The Somali ostrich (Struthio molybdophanes ), also known as the blue-necked ostrich, is a large flightless bird native to the Horn of Africa. It was previously considered a subspecies of the common ostrich, but was identified as a distinct species in 2014.
Terrestrial animals are animals that live predominantly or entirely on land (e.g., cats, ants, snails), as compared with aquatic animals, which liv...
Oviparous animals are female animals that lay their eggs, with little or no other embryonic development within the mother. This is the reproductive...
Flightless birds are birds that through evolution lost the ability to fly. There are over 60 extant species including the well known ratites (ostri...
NoNot a migrant
Animals that do not make seasonal movements and stay in their native home ranges all year round are called not migrants or residents.
Though generally similar to other ostriches, the skin of the neck and thighs of the Somali ostrich is blue (rather than pinkish), becoming bright blue on the male during the mating season. The neck lacks a typical broad white ring, and the tail feathers are white. The males are larger than the females. The Somali ostrich is similar in size to other ostriches so far as is known, perhaps averaging marginally smaller in body mass than some subspecies of common ostrich (at least the nominate race, S. c. camelus ). Reportedly Somali ostriches in captivity weigh about 105 kg (231 lb) but this may not be an accurate weight for wild birds as captive animals have feeding accesses not available to wild ostriches. It is thus one of the two largest extant bird species.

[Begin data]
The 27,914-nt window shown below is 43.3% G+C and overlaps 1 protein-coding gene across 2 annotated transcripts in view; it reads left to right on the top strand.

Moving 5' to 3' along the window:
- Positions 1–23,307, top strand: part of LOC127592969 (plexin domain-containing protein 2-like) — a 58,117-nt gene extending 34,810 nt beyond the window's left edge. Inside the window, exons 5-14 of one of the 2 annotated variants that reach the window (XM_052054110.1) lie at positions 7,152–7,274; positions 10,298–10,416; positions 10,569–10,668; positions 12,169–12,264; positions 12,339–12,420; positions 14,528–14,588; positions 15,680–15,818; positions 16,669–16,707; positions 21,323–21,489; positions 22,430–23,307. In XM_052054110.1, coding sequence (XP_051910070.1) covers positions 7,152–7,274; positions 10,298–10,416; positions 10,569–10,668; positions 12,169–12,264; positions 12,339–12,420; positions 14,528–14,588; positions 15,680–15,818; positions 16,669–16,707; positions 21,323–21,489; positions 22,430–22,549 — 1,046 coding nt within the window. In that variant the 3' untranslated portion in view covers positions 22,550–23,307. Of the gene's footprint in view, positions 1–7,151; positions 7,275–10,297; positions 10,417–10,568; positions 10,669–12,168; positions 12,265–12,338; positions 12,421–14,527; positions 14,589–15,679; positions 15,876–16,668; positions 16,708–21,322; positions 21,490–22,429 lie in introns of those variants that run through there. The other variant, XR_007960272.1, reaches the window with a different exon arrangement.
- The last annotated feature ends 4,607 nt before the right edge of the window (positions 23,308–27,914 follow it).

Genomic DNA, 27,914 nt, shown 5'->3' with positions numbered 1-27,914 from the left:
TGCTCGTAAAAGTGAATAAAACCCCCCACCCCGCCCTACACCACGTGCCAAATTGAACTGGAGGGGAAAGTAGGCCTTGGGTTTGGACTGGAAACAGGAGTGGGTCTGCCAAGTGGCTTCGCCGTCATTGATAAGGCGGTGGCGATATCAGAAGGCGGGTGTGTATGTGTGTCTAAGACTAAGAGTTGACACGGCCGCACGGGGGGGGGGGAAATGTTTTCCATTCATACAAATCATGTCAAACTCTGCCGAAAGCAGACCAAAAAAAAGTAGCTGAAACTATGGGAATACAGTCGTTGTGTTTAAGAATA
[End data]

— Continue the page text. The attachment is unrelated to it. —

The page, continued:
The Somali ostrich is differentiated ecologically from the common ostrich, with which there is some range overlap, by preferring bushier, more thickly vegetated areas, where it feeds largely by browsing, whereas the common ostrich is mainly a grazer on open savanna. There are also reports of interbreeding difficulties between the two taxa.
A report to the IUCN in 2006 suggests that the Somali ostrich was common in the central and southern regions of Somalia in the 1970s and 1980s. However, following the political disintegration of that country and the lack of any effective wildlife conservation, its range and numbers there have since been shrinking as a result of uncontrolled hunting for meat, medicinal products and eggs, with the bird facing eradication in the Horn of Africa. In Kenya it is farmed for meat, feathers and eggs.